Saturday, June 5, 2010

Nobody's Perfect

Wednesday night Armando Galarraga came very close to pitching a perfect game for the Detroit Tigers. For those of you that don't follow baseball, a perfect game is when a pitcher pitches an entire game and no runner ever reaches first base. That means no hits, walks, batters hit by a pitch, batters to reach on a throwing or fielding error, and no third strike that the catcher doesn't catch allowing the runner to run to first before being tagged or thrown out. 27 up, 27 down.

A perfect game is not an easy task despite the fact that Galarraga would have been the third pitcher to throw one this season. Roy Halladay's perfect game, the second of this season, was only the 20th in baseball history.  You need to be good and you need to be lucky. Your fielders have to bring their A-game as well. Well hit balls need to be catchable and almost every perfect game seems to have one defensive gem, such as Austin Jackson’s catch to start off the ninth inning. And, finally you have to have an umpiring crew that is going to give you good calls behind the plate and at first base.
Enter Jim Joyce.

Joyce was the first base ump on Wednesday and has been a major league ump since 1987.  He is considered one of the better umps in baseball and is respected around the league.  But with 26 batters in a row retired the 27th, and what should have been the final batter, hit a ground ball to the first base side. The first baseman fielded the ball, threw it to Galarraga who was covering the bag and the runner was........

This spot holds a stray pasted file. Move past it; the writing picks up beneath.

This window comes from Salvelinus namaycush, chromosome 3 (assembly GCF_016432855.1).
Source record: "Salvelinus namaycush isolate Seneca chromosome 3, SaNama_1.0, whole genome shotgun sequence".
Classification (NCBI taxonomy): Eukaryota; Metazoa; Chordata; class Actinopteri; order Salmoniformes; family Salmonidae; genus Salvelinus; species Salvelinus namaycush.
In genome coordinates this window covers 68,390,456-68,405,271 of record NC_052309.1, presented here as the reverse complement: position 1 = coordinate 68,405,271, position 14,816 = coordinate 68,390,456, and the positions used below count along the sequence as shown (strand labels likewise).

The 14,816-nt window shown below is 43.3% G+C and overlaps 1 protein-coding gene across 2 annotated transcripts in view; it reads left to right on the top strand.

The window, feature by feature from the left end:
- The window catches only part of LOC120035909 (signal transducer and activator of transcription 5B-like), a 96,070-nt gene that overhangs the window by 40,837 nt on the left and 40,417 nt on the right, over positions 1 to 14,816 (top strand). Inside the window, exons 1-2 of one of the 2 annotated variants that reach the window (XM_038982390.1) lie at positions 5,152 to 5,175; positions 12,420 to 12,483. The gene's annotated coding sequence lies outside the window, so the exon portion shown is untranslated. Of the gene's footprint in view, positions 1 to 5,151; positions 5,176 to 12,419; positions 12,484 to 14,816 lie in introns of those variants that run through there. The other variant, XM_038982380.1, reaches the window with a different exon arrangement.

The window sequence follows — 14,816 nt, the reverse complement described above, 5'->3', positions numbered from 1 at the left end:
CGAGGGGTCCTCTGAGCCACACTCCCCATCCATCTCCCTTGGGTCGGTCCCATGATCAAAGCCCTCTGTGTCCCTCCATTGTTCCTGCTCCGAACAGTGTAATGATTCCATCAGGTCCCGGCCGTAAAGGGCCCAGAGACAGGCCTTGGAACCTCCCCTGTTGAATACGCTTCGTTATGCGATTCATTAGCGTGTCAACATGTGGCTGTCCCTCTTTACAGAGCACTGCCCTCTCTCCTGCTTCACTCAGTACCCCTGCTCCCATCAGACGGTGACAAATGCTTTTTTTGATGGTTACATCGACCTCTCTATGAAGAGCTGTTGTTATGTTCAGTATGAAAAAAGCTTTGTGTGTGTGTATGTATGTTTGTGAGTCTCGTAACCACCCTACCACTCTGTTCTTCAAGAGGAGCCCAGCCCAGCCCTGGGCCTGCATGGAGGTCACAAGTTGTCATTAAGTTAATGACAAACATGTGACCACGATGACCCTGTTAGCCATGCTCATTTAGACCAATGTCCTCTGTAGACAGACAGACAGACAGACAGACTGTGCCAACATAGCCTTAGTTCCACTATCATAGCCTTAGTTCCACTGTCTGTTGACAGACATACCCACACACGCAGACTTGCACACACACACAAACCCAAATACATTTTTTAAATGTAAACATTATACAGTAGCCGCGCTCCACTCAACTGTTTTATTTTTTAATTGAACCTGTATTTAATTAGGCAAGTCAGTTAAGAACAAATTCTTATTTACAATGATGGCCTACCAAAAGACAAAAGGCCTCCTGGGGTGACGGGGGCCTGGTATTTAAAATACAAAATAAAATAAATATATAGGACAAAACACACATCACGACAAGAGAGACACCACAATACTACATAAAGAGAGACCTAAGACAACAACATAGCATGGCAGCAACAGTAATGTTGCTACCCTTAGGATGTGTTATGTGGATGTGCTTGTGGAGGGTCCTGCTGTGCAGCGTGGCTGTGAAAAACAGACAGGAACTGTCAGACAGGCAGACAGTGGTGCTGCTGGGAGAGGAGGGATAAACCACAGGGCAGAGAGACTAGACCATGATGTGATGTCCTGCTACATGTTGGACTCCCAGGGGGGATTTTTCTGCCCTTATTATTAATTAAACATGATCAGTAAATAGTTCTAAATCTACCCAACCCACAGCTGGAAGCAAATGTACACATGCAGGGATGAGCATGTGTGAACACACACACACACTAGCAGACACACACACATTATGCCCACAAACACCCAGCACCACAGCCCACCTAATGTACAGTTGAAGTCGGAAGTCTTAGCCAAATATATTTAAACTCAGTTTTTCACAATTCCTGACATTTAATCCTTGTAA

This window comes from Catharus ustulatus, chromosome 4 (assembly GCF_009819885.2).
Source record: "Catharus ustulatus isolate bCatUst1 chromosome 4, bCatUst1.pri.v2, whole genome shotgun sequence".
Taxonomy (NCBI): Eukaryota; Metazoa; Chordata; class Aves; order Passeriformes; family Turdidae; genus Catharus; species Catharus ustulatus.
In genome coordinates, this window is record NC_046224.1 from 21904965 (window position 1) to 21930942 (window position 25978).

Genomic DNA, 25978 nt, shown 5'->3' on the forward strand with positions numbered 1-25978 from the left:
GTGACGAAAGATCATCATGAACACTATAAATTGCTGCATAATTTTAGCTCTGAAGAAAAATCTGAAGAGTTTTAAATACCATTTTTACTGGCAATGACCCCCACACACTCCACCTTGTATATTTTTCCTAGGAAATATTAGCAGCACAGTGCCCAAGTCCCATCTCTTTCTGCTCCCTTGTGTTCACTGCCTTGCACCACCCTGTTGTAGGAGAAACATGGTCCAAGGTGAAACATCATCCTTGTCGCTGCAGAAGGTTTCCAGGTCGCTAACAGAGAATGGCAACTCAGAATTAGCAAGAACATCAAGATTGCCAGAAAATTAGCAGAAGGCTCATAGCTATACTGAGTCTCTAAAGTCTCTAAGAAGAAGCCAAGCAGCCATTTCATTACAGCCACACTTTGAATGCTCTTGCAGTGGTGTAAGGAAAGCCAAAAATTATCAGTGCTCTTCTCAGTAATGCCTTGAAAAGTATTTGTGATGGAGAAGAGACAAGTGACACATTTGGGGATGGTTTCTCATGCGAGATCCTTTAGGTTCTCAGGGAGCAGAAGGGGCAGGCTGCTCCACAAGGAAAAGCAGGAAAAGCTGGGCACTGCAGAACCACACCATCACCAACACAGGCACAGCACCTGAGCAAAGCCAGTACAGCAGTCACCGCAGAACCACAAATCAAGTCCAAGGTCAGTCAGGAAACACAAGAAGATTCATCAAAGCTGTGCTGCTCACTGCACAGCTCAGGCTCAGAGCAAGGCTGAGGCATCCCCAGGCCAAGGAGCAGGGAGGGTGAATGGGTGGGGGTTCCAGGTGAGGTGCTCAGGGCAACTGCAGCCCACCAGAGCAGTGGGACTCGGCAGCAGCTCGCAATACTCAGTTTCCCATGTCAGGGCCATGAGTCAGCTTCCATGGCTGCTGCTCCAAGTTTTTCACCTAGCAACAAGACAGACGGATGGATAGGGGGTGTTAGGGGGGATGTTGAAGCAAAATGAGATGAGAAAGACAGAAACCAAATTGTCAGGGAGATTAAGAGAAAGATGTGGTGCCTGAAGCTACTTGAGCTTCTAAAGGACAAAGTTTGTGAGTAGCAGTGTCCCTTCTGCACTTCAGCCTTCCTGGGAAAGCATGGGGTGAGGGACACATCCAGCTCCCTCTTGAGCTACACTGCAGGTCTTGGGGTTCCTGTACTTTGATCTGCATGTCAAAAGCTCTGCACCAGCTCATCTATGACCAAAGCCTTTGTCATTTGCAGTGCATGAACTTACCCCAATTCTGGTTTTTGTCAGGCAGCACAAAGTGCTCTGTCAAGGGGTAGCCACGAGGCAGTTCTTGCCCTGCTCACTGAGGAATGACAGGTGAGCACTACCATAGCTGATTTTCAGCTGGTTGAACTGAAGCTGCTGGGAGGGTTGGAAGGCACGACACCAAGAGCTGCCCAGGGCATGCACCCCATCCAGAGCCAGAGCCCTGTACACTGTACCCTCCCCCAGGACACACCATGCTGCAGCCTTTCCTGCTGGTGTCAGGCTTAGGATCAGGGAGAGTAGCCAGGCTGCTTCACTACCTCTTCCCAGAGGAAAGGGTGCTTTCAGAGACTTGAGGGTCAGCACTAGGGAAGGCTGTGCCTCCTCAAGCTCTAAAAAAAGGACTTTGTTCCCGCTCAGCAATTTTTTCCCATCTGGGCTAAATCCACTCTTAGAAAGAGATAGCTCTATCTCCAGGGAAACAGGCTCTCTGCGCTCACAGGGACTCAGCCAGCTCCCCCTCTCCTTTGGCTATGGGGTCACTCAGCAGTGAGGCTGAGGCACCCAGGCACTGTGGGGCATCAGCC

"Why is he safe, why is he safe" repeated the Tigers TV announcer sounding like he was holding back tears. After reviewing the replay it was clear that Joyce got the call wrong.

I was mad and upset for Galarraga. He should be the 21st pitcher to have thrown a perfect game. But I feel, and I think I am in the minority here, that Joyce made the right call. Not to say he got the call right. Clearly the call was wrong, and he admitted it after the game which definitely makes him an honorable man, but he made the call that he felt, at the time, was the correct call*.  Despite 50,000 people cheering and millions watching on TV, on a call that Joyce knew would get a lot of attention even if it was right, he made the call as he saw it. Analysts after the game were asking "don't you give the pitcher the benefit of the doubt?"  But why would you do that. The game should be called by the rules regardless of the circumstances. He made the call that he thought was correct and that is how he should do his job. I give him all the credit in the world. He made an untimely mistake. It happens. We are all human.

To quote Galarraga himself, "nobody's perfect".

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